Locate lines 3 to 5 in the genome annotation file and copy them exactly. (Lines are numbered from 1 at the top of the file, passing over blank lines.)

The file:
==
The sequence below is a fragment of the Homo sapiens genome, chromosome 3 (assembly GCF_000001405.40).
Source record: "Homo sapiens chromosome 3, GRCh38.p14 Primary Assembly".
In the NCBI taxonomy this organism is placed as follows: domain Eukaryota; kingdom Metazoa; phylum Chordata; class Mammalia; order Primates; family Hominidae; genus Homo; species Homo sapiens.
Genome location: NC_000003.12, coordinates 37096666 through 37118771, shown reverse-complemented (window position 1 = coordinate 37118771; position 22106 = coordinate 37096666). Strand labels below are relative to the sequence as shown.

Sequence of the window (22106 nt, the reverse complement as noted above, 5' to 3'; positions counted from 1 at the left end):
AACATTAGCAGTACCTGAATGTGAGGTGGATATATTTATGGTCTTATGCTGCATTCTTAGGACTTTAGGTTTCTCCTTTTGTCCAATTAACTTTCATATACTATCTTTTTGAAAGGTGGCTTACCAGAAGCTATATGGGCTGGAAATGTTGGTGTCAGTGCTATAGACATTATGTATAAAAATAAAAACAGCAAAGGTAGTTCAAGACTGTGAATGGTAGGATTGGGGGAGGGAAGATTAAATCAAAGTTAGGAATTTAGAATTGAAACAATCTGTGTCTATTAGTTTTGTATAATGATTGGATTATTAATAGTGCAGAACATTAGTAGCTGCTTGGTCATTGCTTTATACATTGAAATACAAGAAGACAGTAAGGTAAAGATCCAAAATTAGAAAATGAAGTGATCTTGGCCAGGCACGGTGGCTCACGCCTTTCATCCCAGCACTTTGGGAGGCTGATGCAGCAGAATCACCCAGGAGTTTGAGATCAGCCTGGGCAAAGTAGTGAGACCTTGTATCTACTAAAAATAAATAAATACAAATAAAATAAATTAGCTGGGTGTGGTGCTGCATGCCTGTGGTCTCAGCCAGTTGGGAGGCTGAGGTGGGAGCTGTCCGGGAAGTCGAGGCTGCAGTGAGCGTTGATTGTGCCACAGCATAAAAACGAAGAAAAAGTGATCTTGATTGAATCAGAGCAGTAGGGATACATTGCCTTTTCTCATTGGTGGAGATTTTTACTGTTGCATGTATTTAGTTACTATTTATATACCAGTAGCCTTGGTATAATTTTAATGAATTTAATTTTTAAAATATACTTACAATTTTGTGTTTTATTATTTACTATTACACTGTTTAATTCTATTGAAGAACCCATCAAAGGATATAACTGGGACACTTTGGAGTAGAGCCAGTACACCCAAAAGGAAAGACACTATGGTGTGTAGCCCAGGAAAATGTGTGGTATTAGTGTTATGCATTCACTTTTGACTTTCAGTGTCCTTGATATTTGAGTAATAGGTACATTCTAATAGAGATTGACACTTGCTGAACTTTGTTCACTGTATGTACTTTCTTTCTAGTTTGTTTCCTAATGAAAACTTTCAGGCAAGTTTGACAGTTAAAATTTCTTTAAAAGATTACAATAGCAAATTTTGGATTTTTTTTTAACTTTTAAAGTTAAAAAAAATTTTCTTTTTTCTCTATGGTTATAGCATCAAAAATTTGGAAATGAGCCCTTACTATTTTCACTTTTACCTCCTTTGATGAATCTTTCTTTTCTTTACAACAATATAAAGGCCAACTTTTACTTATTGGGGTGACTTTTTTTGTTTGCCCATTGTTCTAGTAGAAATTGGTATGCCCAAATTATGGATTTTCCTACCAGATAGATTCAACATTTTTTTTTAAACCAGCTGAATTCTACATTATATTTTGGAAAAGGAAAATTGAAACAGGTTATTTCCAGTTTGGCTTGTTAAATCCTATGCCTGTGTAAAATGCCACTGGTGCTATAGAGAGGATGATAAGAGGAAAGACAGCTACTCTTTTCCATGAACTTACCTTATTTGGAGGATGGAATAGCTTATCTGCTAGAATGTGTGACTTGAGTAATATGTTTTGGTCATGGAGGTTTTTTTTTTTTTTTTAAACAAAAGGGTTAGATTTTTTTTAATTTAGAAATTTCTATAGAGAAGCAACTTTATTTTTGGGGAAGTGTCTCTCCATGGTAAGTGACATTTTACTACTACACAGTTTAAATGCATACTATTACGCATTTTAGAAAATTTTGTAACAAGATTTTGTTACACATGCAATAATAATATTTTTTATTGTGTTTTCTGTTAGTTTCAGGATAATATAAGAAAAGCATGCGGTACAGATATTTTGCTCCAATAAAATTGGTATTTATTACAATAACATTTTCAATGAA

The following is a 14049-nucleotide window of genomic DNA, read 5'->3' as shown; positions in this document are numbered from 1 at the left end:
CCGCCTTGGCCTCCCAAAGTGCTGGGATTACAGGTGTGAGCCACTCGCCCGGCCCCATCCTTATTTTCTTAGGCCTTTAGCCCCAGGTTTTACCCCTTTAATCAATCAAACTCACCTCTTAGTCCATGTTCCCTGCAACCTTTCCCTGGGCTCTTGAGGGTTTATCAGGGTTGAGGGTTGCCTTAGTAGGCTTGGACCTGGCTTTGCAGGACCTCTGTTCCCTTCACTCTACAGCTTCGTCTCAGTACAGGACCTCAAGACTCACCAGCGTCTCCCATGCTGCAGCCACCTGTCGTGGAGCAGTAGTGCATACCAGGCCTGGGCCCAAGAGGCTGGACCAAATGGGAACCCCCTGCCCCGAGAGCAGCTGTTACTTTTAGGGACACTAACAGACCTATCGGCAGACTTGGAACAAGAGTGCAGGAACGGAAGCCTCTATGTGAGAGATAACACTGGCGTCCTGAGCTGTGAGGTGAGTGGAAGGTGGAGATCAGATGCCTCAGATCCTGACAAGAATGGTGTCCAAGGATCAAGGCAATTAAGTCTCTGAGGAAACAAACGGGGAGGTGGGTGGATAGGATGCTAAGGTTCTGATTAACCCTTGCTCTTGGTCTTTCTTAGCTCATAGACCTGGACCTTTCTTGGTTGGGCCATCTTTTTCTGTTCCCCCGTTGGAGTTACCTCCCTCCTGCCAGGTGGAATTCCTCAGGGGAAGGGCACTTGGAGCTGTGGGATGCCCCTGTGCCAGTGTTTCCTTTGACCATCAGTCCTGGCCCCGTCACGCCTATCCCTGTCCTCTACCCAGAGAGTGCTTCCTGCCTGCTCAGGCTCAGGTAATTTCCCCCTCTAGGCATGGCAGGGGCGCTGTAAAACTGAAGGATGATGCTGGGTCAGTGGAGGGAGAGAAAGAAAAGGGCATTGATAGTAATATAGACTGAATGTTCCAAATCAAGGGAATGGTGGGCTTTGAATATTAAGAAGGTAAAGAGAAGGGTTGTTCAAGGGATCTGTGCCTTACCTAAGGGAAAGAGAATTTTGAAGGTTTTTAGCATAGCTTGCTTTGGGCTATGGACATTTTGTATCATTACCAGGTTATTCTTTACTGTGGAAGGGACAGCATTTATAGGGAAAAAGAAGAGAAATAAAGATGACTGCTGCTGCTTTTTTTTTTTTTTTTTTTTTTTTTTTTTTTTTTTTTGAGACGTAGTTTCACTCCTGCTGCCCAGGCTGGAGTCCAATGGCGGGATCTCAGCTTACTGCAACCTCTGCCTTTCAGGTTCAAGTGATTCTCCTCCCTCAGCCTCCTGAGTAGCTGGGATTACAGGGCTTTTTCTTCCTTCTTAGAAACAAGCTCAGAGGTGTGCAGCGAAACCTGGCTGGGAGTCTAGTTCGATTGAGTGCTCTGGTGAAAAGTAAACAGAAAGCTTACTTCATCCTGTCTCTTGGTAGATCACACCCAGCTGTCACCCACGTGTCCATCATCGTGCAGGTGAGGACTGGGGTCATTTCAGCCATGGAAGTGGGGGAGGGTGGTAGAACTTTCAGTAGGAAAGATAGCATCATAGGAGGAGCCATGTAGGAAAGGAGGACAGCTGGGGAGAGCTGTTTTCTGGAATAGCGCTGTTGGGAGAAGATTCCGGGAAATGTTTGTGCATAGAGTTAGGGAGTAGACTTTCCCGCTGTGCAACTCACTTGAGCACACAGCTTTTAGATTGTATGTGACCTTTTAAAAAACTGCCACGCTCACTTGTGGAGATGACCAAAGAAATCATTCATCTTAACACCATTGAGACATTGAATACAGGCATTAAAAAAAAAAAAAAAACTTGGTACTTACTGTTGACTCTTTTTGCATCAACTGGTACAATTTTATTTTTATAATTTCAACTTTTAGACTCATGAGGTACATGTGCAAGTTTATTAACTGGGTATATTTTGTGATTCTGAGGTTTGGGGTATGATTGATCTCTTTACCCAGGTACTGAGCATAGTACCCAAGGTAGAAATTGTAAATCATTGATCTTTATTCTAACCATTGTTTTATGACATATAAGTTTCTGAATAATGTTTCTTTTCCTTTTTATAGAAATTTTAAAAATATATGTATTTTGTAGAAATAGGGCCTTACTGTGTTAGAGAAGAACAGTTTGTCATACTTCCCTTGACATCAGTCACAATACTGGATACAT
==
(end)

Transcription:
In the NCBI taxonomy this organism is placed as follows: domain Eukaryota; kingdom Metazoa; phylum Chordata; class Mammalia; order Primates; family Hominidae; genus Homo; species Homo sapiens.
Genome location: NC_000003.12, coordinates 37096666 through 37118771, shown reverse-complemented (window position 1 = coordinate 37118771; position 22106 = coordinate 37096666). Strand labels below are relative to the sequence as shown.

Sequence of the window (22106 nt, the reverse complement as noted above, 5' to 3'; positions counted from 1 at the left end):